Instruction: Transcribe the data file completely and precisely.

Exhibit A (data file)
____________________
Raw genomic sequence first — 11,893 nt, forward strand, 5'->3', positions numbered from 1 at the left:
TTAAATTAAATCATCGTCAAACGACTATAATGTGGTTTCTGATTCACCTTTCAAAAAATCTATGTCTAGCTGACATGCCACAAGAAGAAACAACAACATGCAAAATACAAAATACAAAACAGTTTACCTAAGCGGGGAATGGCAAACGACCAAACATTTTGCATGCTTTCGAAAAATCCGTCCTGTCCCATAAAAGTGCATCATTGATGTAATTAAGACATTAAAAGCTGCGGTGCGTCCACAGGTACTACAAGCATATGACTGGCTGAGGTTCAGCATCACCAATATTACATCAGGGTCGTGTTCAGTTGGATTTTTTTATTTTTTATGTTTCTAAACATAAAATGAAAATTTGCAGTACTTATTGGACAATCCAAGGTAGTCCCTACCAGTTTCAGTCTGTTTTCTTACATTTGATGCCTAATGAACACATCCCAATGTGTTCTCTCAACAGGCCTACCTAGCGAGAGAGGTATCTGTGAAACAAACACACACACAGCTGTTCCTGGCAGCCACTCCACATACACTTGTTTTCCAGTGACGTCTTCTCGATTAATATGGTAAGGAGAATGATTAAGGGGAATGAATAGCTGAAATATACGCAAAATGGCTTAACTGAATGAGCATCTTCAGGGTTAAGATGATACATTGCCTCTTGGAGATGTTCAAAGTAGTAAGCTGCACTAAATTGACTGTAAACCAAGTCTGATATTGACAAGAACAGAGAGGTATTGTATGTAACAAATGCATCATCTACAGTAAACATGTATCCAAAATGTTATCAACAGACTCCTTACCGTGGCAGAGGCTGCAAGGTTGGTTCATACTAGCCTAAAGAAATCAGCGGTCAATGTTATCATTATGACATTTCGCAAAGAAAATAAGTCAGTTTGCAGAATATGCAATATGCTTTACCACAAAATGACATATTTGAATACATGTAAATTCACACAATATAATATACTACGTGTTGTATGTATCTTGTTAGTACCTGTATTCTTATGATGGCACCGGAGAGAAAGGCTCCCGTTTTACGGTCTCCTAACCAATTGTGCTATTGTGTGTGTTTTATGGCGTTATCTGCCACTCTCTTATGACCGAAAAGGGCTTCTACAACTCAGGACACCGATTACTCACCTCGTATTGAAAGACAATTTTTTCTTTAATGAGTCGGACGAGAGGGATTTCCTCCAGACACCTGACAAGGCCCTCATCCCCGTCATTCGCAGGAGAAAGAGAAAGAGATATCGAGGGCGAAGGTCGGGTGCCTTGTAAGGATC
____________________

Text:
Raw genomic sequence first — 11,893 nt, forward strand, 5'->3', positions numbered from 1 at the left:
TTAAATTAAATCATCGTCAAACGACTATAATGTGGTTTCTGATTCACCTTTCAAAAAATCTATGTCTAGCTGACATGCCACAAGAAGAAACAACAACATGCAAAATACAAAATACAAAACAGTTTACCTAAGCGGGGAATGGCAAACGACCAAACATTTTGCATGCTTTCGAAAAATCCGTCCTGTCCCATAAAAGTGCATCATTGATGTAATTAAGACATTAAAAGCTGCGGTGCGTCCACAGGTACTACAAGCATATGACTGGCTGAGGTTCAGCATCACCAATATTACATCAGGGTCGTGTTCAGTTGGATTTTTTTATTTTTTATGTTTCTAAACATAAAATGAAAATTTGCAGTACTTATTGGACAATCCAAGGTAGTCCCTACCAGTTTCAGTCTGTTTTCTTACATTTGATGCCTAATGAACACATCCCAATGTGTTCTCTCAACAGGCCTACCTAGCGAGAGAGGTATCTGTGAAACAAACACACACACAGCTGTTCCTGGCAGCCACTCCACATACACTTGTTTTCCAGTGACGTCTTCTCGATTAATATGGTAAGGAGAATGATTAAGGGGAATGAATAGCTGAAATATACGCAAAATGGCTTAACTGAATGAGCATCTTCAGGGTTAAGATGATACATTGCCTCTTGGAGATGTTCAAAGTAGTAAGCTGCACTAAATTGACTGTAAACCAAGTCTGATATTGACAAGAACAGAGAGGTATTGTATGTAACAAATGCATCATCTACAGTAAACATGTATCCAAAATGTTATCAACAGACTCCTTACCGTGGCAGAGGCTGCAAGGTTGGTTCATACTAGCCTAAAGAAATCAGCGGTCAATGTTATCATTATGACATTTCGCAAAGAAAATAAGTCAGTTTGCAGAATATGCAATATGCTTTACCACAAAATGACATATTTGAATACATGTAAATTCACACAATATAATATACTACGTGTTGTATGTATCTTGTTAGTACCTGTATTCTTATGATGGCACCGGAGAGAAAGGCTCCCGTTTTACGGTCTCCTAACCAATTGTGCTATTGTGTGTGTTTTATGGCGTTATCTGCCACTCTCTTATGACCGAAAAGGGCTTCTACAACTCAGGACACCGATTACTCACCTCGTATTGAAAGACAATTTTTTCTTTAATGAGTCGGACGAGAGGGATTTCCTCCAGACACCTGACAAGGCCCTCATCCCCGTCATTCGCAGGAGAAAGAGAAAGAGATATCGAGGGCGAAGGTCGGGTGCCTTGTAAGGATC